On October 12, 2020, a bench led by the then Chief Justice of India SA Bobde issued notice on a batch of petitions challenging the validity of the three farm laws. The petitions challenged the constitutional validity of these laws and also questioned the competence of the Parliament to enact the same on the ground that these were state subjects. The bench was considering three writ petitions filed by Manohar Lal Sharma, office bearers of Chattisgarh Kisan Congress (Rakesh Vaishnav and others) and DMP MP Tiruchi Siva. Later, few other petitions were also filed challenging the farm laws, which were tagged with the previous petitions.

    December 2020 : Petitions filed in Supreme Court against farmers protests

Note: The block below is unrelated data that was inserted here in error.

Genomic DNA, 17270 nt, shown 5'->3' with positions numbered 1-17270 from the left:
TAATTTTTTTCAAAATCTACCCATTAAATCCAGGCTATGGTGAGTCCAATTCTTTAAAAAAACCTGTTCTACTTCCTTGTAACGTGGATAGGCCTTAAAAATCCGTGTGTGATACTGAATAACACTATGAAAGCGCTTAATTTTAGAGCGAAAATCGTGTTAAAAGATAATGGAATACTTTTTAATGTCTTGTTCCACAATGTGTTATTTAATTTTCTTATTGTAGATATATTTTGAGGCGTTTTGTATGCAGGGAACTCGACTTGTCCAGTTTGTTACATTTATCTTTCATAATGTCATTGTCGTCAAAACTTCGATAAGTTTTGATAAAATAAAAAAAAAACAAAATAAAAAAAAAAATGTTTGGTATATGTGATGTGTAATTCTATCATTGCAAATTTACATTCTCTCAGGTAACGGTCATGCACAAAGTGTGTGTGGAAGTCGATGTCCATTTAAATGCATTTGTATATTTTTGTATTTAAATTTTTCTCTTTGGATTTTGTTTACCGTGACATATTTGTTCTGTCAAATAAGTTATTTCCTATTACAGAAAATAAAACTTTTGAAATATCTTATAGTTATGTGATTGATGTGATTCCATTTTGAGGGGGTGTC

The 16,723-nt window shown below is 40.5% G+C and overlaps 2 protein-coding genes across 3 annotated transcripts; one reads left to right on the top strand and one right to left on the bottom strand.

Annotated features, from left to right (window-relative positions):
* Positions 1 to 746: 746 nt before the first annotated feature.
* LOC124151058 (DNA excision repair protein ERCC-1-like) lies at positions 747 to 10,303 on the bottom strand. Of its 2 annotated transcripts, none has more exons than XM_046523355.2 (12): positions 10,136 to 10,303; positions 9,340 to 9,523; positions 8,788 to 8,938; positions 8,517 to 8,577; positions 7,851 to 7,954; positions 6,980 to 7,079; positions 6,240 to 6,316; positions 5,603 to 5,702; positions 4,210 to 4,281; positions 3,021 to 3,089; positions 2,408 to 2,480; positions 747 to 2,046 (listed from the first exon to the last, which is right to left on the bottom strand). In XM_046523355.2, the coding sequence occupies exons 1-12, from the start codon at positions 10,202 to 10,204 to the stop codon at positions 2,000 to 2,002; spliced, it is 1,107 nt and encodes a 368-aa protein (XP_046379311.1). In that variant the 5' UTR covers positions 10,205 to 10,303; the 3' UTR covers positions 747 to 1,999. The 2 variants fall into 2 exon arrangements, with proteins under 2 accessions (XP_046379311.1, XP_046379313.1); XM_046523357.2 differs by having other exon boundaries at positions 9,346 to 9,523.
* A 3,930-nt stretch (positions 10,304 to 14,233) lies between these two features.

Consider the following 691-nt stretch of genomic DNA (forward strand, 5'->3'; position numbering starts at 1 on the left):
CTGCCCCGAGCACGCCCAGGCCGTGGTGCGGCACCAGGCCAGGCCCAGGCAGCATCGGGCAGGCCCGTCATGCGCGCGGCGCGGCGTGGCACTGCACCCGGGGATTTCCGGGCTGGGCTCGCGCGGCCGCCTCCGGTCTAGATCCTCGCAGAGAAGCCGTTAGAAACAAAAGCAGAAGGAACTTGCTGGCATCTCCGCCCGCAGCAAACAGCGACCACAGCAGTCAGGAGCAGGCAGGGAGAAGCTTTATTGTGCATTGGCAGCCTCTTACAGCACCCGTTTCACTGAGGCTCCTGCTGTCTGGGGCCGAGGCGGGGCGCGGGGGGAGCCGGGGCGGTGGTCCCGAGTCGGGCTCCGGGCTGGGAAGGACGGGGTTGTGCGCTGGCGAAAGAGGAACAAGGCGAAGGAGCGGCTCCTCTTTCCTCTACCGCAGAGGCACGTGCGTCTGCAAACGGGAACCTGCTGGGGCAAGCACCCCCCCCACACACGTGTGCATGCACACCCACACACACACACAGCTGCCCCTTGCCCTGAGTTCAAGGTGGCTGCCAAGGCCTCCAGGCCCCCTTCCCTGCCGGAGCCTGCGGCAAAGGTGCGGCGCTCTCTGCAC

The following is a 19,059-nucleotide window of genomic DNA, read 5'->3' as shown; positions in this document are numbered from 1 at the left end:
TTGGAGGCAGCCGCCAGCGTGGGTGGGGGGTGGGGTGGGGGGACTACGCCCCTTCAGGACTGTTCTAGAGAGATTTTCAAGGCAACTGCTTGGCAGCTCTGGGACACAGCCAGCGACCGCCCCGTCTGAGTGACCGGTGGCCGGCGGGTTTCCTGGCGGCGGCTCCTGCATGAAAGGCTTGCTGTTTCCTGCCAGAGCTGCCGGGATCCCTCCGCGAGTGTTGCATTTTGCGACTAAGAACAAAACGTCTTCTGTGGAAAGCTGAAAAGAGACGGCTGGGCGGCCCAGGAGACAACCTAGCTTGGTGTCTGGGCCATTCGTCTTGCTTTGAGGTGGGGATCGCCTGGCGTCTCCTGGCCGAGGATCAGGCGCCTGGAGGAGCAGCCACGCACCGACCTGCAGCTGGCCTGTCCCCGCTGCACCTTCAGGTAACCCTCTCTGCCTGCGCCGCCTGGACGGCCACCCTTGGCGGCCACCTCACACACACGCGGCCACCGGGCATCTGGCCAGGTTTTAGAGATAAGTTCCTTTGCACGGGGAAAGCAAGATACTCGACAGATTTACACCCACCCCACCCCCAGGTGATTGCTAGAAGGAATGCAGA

In the first week of December, writ petitions were filed in the Supreme Court by few NCR residents seeking the removal of the protesters who were camping at Delhi-NCR borders. The petitioners contended that the assembly of farmers increased the risk of COVID spread. They also relied on the judgment delivered by the Supreme Court in the Shaheen Bagh case to argue that farmers had no right to block public roads.

    December 17, 2020 : Farmers have right to hold peaceful protests, says Supreme Court

    On December 16 & 17, 2020, a bench led by the Chief Justice of India heard a batch of petitions which sought the removal of protesting farmers from Delhi-NCR borders.

    During the hearing of December 16, the CJI observed that the negotiations held by the Government were not yielding results. In that hearing, the bench gave the first indication that it might form a committee to hold talks with the farm groups.

    When the petitioners argued that the farmers are blocking roads, the CJI asked if the blockade was being imposed by the Delhi police.